Indeed, as the rhetoric of ‘Political Islam’ was rising, thanks to Iranian backing, the Leftist and Arab Nationalist alternatives lost ground; reaching the point of no-return with Iraq’s invasion of Kuwait, which did not take into account what the Soviet collapse meant.
At that point, Arab cracks had grown wider, and the countdown for the Iraqi regime began. Then, as the international community was bracing itself to confront the Al-Qaeda, the extremist Sunni ‘Political Islam’ (tacitly supported and exploited by Iran), the USA invaded Iraq in 2003, bringing down the last Arab and Sunni bulwark against the Iranian expansionist project.
Since then, the Khomeinist Iran penetrated Iraq, its client militias’ commanders dominated the streets, and the government; after Paul Bremer, the head of US-led ‘Coalition Provisional Authority’ destroyed the Iraqi state institutions under the motto of ‘de-Baathification’, and boasted ‘ending Sunni hegemony’ in Iraq.
In Lebanon, Israel not only helped to create a fertile ground for Hezbollah to grow, but also regarded it as a sure investment for ruining the diverse and culturally-rich country that was until recently the Arabs’ gateway to the West. Looking now at what Hezbollah has achieved since 1982, it becomes clear how necessary its existence has been to destroy Lebanon as it was known before, and how useful it has proven to be in undermining Lebanon’s Western culture, religious tolerance, and free-market economy.
In fact, I have recently read an article written by a British extremist pro-Israel college student, and published in one of the ultra-rightwing American periodicals. In this article, the writer urges the US government to withhold any support to the American University of Beirut, because it has been educating ‘enemies of Israel’ and the West!
This view fully compliments Hezbollah’s loud calls to change ‘Lebanon’s culture’ and transform it into a country governed by ‘the Resistance Culture’, i.e., that of Khomeinist Iran.
Moreover, despite the recurrence of the ‘Resistance’ and ‘Liberating Jerusalem’ slogans, and never-ending ready-made accusation of treason leveled at any critic of Iran or Hezbollah, the latter has not fought against Israel since 2008. It has, however, fought in Syria displacing hundreds of thousands of Syrian. It has also been fighting alongside the Iraqi militias to quell the mainly Iraqi Shiite Iraqi uprisings, and training and arming the Yemeni pro-Iran Houthi gangs to carry out attacks and acts of destruction inside Yemen, and across the borders in Saudi Arabia; in addition to organizing terror networks in Kuwait, Bahrain, and other Arab Gulf states.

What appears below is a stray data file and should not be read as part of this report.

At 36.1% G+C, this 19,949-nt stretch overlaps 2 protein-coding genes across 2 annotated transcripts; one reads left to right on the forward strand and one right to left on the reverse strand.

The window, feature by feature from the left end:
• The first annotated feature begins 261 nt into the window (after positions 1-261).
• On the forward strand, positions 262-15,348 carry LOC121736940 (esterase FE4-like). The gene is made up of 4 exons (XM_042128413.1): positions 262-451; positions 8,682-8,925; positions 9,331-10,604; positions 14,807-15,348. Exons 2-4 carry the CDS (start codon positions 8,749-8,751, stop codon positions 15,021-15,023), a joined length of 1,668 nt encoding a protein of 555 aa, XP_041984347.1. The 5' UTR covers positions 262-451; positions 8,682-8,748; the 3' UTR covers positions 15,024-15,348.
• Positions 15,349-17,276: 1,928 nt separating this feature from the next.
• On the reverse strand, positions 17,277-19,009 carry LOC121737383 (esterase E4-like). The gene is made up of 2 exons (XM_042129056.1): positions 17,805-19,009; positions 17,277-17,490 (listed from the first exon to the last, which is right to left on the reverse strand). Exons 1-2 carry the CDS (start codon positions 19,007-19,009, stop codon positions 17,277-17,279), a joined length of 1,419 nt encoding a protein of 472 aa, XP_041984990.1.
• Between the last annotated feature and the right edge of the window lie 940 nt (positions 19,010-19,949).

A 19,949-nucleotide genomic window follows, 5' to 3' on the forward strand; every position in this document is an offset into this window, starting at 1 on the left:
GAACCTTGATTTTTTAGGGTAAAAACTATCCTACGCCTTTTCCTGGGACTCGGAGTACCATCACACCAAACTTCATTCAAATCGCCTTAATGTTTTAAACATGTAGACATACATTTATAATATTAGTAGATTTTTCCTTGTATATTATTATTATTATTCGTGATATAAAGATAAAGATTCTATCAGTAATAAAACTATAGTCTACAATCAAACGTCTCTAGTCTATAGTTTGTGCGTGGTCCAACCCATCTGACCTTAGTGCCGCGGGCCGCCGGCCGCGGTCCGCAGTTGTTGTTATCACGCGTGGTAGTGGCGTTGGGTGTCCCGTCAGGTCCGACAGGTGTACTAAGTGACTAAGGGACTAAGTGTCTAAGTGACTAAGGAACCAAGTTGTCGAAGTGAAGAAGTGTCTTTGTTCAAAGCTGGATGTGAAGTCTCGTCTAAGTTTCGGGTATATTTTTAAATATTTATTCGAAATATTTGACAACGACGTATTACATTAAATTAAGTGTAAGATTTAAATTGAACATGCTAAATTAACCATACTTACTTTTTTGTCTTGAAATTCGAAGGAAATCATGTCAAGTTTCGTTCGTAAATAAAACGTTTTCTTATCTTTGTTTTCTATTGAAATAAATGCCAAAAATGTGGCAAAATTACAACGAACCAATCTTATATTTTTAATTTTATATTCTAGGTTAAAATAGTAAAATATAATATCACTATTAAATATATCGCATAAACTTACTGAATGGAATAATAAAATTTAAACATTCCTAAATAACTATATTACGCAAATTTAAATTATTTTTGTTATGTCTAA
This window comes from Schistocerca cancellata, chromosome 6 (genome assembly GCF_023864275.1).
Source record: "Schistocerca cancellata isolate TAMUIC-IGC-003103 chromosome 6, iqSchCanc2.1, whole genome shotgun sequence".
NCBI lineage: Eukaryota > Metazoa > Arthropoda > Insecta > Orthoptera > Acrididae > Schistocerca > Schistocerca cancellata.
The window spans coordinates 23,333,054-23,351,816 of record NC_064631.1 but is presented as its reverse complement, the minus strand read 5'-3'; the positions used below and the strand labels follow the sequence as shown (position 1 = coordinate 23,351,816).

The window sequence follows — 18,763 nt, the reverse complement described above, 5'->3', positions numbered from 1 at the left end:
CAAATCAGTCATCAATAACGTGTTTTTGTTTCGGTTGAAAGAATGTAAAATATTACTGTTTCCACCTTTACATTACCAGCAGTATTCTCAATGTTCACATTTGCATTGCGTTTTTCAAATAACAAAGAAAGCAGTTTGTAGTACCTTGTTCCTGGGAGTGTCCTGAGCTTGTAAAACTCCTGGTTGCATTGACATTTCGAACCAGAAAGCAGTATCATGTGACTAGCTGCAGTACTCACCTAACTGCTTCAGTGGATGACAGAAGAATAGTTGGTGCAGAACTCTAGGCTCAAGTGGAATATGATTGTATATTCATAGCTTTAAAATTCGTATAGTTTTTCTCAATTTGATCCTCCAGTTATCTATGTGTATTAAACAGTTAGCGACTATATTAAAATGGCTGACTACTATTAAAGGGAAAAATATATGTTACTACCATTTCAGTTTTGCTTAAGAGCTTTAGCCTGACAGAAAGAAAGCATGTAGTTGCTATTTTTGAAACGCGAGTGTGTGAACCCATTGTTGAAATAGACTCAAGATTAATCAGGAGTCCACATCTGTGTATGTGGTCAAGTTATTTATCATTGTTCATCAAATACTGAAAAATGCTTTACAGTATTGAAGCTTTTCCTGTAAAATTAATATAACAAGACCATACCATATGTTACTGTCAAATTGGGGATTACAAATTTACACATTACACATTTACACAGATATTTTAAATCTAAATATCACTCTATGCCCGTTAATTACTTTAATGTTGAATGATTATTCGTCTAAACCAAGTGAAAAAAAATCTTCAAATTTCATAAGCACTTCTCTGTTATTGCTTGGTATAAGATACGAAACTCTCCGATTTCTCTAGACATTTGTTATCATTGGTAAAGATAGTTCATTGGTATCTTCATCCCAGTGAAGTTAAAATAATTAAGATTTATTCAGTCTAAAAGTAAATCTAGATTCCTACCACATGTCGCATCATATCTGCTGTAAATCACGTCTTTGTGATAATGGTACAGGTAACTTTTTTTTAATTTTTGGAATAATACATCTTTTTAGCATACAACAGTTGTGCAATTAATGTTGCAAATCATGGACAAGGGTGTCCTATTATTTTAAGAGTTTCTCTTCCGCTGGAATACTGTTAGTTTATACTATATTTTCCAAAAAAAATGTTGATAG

Today, the Iraqi government of Mustafa Al-Kadhimi has a different stance towards the IRGC-led pro-Iran militias. In Lebanon, also stands uncovered the role of Hezbollah in impoverishing the Lebanese people, destroying their state, undermining its banking system and threatening itsculture, national identity and interests. All this is happening under the watchful eyes of a government installed with the sole aim of covering Hezbollah’s full involvement in the Iranian expansionist project.
Thus, Iraq and Lebanon face a few months of severe suffering as Washington gets more preoccupied with its election fever and Covid-19 outbreaks. As for Tehran, it is continuing with business as usual, ignoring the hardships of the Iranians, while gambling on the American voters’ reluctance to confront its ambitions. Indeed, Tehran is hoping that this reluctance is translated by the return of the Democrats’ pro-Iran ‘normalization team’ if Joe Biden wins next November.